**For a complete description of finding the GP of a Celestial Body in PDF format, click here.**

**Finding the ***Geographical Position* (GP) of a Celestial Body

*Geographical Position*(GP) of a Celestial Body

The *GP* of a celestial body is a position on the earth’s surface that coincides with an imaginary line drawn from the centre of the body to the centre of the earth. The celestial body can be the *Sun, Moon, Planet or a Star.*

*The significance of this point is that we can use a sextant to work out how far away we are from the GP and hence, our position.*

The GP is referenced by its Latitude and Longitude, however, to avoid confusion with earthly positions, we use different names. These are;

** Declination ** (Dec) (Lat of celestial body)

**(GHA) (Long of celestial body)**

*Greenwich Hour Angle**Dec** is measured just like Latitude i.e. An angle measured in degrees, minutes and decimals North or South of the Equator. The Equator is 0**°, the poles 90**°*

*GHA** is measured just like Longitude i.e. an angle measured in degrees, minutes and decimals. However, unlike Longitude which is measure East and West of Greenwich, GHA is only measured westwards from 0**° to 360**°.*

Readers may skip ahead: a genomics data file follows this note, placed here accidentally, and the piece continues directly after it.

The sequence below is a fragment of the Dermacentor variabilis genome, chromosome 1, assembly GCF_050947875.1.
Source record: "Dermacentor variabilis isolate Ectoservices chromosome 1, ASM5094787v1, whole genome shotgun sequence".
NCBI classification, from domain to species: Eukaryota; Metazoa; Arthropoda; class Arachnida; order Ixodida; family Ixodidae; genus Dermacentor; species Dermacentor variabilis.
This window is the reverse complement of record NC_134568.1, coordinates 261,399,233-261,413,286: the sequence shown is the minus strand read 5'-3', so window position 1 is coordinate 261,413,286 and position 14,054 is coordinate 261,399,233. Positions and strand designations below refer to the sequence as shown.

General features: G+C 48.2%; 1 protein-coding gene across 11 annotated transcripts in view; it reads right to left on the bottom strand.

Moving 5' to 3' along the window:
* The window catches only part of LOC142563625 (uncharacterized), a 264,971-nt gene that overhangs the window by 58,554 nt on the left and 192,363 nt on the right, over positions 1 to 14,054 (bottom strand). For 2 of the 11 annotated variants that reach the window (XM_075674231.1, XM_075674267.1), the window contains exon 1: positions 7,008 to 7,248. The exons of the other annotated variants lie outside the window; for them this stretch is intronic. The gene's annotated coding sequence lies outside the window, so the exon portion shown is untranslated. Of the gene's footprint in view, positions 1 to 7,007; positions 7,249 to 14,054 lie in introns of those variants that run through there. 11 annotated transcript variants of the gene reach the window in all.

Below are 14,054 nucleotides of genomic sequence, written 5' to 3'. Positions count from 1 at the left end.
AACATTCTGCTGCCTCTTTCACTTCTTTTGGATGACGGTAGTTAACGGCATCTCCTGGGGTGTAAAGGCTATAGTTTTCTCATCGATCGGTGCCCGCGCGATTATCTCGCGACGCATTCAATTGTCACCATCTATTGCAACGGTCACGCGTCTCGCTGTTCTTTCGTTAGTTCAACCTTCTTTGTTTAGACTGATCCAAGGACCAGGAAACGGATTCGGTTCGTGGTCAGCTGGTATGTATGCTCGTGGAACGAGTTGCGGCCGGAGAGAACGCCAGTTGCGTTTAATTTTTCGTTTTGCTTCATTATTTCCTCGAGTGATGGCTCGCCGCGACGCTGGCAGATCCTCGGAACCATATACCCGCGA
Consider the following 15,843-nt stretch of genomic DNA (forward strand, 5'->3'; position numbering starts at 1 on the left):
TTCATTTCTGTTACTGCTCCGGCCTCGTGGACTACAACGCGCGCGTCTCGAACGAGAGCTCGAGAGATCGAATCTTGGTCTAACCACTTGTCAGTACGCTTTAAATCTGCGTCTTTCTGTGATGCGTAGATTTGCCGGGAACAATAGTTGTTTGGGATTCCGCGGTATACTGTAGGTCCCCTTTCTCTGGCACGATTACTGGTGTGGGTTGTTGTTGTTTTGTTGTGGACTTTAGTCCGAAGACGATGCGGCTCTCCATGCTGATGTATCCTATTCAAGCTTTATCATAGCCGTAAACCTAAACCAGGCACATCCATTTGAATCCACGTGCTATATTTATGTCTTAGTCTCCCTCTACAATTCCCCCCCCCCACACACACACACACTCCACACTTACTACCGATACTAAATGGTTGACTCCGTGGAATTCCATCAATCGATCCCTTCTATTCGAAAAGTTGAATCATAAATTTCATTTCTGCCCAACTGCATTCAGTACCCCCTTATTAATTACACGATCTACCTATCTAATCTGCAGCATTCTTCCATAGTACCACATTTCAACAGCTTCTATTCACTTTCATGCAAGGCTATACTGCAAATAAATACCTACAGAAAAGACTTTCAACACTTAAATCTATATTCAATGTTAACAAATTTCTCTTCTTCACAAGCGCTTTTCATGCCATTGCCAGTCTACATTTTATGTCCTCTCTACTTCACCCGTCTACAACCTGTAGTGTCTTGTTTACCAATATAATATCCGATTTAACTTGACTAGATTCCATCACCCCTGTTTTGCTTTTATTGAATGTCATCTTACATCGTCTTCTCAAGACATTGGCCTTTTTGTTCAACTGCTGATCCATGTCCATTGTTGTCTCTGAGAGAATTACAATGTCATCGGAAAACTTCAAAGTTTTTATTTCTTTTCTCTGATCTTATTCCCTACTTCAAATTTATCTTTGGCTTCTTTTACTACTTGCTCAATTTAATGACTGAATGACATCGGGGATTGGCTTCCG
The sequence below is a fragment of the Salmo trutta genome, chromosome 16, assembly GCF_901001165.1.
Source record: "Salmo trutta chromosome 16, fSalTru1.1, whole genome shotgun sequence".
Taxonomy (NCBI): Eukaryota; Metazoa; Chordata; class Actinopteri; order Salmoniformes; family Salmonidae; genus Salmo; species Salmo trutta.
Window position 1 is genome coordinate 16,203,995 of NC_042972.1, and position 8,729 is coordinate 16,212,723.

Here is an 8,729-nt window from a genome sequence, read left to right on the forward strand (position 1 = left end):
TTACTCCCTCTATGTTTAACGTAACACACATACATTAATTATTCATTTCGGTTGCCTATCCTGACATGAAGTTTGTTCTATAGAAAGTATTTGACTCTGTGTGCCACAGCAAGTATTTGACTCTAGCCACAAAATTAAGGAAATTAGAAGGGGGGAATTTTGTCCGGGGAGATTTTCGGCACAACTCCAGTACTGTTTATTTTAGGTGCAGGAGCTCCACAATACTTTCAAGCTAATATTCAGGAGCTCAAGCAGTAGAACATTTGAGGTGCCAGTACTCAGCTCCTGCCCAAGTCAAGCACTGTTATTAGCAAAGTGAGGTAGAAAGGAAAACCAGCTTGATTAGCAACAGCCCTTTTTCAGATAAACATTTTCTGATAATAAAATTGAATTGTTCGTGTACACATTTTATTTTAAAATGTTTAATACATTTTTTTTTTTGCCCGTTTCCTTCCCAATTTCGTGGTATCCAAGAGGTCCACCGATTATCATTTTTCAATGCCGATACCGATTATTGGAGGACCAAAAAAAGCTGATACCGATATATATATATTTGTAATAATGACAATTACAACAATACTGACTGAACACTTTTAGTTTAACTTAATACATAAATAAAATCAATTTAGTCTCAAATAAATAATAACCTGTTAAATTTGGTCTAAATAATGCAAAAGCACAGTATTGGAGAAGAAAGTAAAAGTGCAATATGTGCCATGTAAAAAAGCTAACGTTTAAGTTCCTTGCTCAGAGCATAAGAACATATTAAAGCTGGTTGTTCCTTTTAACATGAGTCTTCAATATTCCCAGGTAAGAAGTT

Because of the earth’s rotation, it should be obvious that the GP of a body is continually changing. This is why we need to know the precise time (UT) when we take our sextant sight.

The earth rotates 15*°** *every hour, which is* *1nm every 4 seconds, so you can see the precision required in your deck watch (*chronometer*). The time used is Universal Time (UT) – formerly Greenwich Mean Time (GMT).

To use the time of the sight to find the **GHA** and **Dec** we need a special book called the ** ‘Nautical Almanac’. **This book is printed every year and you will always need a current edition.

For a complete description of finding the GP of a Celestial Body in pdf format, click here.